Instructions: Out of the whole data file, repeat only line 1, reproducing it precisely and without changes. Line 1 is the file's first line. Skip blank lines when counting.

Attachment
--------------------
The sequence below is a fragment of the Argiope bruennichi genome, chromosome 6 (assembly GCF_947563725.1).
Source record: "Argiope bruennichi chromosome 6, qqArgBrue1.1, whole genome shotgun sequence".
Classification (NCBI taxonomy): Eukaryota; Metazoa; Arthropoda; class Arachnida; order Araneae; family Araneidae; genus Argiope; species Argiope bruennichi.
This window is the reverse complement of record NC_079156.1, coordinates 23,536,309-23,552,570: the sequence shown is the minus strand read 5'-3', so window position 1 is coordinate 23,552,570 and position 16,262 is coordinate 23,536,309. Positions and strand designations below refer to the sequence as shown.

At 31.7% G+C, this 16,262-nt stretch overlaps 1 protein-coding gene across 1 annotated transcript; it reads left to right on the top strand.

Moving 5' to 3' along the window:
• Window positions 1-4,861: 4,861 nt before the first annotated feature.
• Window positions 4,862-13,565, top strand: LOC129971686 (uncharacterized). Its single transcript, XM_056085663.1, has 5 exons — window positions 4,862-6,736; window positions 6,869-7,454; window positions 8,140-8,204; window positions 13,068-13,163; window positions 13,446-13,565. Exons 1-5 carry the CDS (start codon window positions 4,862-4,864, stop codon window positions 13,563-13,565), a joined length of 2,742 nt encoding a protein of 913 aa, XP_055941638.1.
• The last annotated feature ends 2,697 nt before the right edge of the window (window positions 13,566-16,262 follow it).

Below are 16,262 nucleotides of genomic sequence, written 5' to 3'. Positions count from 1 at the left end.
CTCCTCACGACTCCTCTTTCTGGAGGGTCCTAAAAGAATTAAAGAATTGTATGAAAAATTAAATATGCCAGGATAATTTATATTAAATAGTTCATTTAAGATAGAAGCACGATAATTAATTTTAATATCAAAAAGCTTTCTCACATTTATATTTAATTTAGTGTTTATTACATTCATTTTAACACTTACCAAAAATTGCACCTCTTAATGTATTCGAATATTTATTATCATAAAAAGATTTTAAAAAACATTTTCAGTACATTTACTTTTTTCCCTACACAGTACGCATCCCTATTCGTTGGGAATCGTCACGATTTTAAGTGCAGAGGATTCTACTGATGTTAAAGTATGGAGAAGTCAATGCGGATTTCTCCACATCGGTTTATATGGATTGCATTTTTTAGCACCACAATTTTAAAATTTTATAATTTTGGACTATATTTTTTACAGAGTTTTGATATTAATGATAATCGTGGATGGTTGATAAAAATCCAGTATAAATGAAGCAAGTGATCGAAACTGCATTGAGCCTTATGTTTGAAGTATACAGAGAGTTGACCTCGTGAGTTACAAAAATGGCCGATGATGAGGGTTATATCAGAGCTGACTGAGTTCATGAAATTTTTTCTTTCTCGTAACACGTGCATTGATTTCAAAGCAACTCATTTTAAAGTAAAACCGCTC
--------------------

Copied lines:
The sequence below is a fragment of the Argiope bruennichi genome, chromosome 6 (assembly GCF_947563725.1).